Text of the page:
The last of the carriages has been removed from the scene of last month’s tragic derailment near Stonehaven.
Work began earlier this month to start clearing the track at Carmont, near Stonehaven, after three men died in a crash on August 12.
Driver Brett McCullough, conductor Donald Dinnie and passenger Christopher Stuchbury died after the train derailed in bad weather.
Initial inquiries say the train hit a landslip.
The incident left the train’s four carriages and two power cars a badly burned and twisted wreckage, and the tracks, and a nearby bridge parapet the train collided with, were also severely damaged in the disaster.
One of the sections of the train landed on top of another, another carriage came to a stop upside down, and two others were left down the side of a steep embankment to the side of the tracks following the crash.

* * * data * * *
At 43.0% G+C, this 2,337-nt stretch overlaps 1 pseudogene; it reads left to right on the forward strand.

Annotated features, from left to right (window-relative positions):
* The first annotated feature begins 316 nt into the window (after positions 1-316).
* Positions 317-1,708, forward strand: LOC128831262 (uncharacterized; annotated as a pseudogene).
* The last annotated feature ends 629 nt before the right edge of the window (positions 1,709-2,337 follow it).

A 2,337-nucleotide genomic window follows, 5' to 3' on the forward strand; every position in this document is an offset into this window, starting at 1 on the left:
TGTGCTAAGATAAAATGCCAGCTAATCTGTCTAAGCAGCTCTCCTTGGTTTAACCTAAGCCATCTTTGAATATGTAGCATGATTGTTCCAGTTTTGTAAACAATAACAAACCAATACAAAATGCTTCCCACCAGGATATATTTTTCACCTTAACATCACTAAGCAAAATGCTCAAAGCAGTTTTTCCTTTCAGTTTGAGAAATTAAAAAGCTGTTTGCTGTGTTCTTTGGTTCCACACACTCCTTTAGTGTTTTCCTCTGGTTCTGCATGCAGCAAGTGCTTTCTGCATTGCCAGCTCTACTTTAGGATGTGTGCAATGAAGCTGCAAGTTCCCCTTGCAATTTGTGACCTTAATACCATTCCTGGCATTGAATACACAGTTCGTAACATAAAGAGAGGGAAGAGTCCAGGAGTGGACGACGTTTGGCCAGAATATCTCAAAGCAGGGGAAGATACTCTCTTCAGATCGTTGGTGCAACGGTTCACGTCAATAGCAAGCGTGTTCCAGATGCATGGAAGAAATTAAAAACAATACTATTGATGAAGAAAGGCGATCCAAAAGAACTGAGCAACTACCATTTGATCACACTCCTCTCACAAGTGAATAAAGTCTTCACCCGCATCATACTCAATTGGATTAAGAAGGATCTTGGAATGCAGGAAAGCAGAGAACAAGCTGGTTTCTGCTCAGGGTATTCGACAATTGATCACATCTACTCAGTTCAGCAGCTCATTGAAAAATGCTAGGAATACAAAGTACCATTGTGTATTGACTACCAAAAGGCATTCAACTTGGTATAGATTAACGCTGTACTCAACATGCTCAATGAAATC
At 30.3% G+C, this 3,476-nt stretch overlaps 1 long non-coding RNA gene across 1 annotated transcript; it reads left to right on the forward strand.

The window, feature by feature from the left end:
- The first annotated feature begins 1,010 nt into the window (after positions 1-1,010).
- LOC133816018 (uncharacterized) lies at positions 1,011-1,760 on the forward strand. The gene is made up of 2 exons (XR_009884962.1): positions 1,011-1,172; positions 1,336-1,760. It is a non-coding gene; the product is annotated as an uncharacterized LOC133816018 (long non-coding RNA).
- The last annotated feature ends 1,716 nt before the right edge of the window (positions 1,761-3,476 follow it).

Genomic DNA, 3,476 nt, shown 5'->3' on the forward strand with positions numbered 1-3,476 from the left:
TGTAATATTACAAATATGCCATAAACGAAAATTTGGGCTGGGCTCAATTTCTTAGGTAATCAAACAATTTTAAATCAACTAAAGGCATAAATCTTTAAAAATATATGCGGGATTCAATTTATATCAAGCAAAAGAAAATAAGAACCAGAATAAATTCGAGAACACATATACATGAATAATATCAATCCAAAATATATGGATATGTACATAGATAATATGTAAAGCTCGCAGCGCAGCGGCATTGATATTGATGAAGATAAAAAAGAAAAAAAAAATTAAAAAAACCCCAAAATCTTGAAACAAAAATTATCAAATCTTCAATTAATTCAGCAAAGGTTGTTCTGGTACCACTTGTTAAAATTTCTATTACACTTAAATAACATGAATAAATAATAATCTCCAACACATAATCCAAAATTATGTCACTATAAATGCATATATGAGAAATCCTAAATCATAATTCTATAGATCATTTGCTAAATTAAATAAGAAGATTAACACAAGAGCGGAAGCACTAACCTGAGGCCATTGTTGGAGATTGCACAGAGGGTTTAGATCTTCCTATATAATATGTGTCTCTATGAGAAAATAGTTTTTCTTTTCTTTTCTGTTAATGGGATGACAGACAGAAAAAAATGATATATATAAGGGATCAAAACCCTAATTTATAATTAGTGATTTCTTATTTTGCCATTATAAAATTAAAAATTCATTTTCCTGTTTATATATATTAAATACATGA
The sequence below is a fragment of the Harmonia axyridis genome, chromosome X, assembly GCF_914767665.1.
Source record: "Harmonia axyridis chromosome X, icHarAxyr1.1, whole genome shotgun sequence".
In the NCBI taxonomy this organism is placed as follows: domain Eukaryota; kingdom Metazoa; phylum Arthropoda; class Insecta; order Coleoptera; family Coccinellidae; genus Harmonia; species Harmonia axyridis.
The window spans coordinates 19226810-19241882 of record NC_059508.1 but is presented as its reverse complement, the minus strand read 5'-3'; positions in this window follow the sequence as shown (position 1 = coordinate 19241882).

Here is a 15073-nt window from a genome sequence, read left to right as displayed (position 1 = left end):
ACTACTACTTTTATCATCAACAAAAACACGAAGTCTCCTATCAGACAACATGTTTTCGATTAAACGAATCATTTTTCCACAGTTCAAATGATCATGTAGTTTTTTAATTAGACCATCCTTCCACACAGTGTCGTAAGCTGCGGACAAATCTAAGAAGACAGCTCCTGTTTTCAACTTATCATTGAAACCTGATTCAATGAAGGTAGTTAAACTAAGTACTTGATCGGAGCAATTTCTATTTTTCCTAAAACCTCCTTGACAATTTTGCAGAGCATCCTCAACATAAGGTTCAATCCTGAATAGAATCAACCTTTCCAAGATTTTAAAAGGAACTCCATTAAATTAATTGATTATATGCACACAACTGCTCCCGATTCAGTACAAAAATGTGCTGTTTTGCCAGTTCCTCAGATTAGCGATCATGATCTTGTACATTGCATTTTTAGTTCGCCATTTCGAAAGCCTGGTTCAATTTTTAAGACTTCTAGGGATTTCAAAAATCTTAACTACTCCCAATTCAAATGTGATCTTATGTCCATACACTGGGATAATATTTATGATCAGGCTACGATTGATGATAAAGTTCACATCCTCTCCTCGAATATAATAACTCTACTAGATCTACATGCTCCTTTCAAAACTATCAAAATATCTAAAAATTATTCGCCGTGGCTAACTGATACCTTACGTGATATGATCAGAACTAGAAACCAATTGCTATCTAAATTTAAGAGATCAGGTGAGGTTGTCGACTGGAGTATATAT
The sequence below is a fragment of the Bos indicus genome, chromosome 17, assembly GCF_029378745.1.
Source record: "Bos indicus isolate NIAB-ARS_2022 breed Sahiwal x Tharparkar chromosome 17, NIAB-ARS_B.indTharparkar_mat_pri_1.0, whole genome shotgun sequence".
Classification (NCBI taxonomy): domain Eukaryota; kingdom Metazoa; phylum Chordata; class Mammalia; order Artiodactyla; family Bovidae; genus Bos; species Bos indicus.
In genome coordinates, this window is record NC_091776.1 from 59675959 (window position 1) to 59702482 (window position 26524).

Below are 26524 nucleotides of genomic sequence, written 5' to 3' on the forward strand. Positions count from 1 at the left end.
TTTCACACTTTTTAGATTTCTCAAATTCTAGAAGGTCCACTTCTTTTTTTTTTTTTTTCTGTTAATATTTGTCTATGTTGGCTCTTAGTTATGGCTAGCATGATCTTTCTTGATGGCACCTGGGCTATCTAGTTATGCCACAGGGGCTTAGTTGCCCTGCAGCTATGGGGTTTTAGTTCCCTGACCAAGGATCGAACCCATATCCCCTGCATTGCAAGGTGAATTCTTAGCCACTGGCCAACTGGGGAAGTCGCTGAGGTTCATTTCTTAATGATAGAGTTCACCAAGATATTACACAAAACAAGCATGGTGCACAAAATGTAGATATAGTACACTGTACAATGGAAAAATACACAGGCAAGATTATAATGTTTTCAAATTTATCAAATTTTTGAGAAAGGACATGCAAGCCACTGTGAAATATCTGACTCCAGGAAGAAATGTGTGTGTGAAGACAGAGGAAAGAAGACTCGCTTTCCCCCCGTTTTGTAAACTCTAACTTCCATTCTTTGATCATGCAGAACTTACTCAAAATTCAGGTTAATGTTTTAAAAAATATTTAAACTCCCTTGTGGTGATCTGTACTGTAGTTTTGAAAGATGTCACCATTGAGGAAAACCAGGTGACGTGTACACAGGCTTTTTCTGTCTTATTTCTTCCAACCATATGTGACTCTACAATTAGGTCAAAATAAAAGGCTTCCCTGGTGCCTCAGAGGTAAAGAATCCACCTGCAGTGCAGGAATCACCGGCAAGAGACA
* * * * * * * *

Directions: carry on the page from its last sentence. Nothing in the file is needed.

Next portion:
Now that Network Rail has confirmed the last of the trains carriages have been taken away from the site, work will now get under way to assess just how badly the track and bridge were impacted by the tragedy.
Network Rail aims to publish the details and timescales of the work required later this week, but until that work is complete, it is not possible to confirm when the line will once again be reopened.
The typically quiet rural location where the derailment took place has been busy with emergency services and representatives from other bodies involved in efforts to find out what happened and prevent a similar tragedy taking place.
Two parallel investigations are currently ongoing, one from the Rail Accident Investigation Branch, and a separate inquiry being conducted by the police, the British Transport Police and the Office of Road and Rail.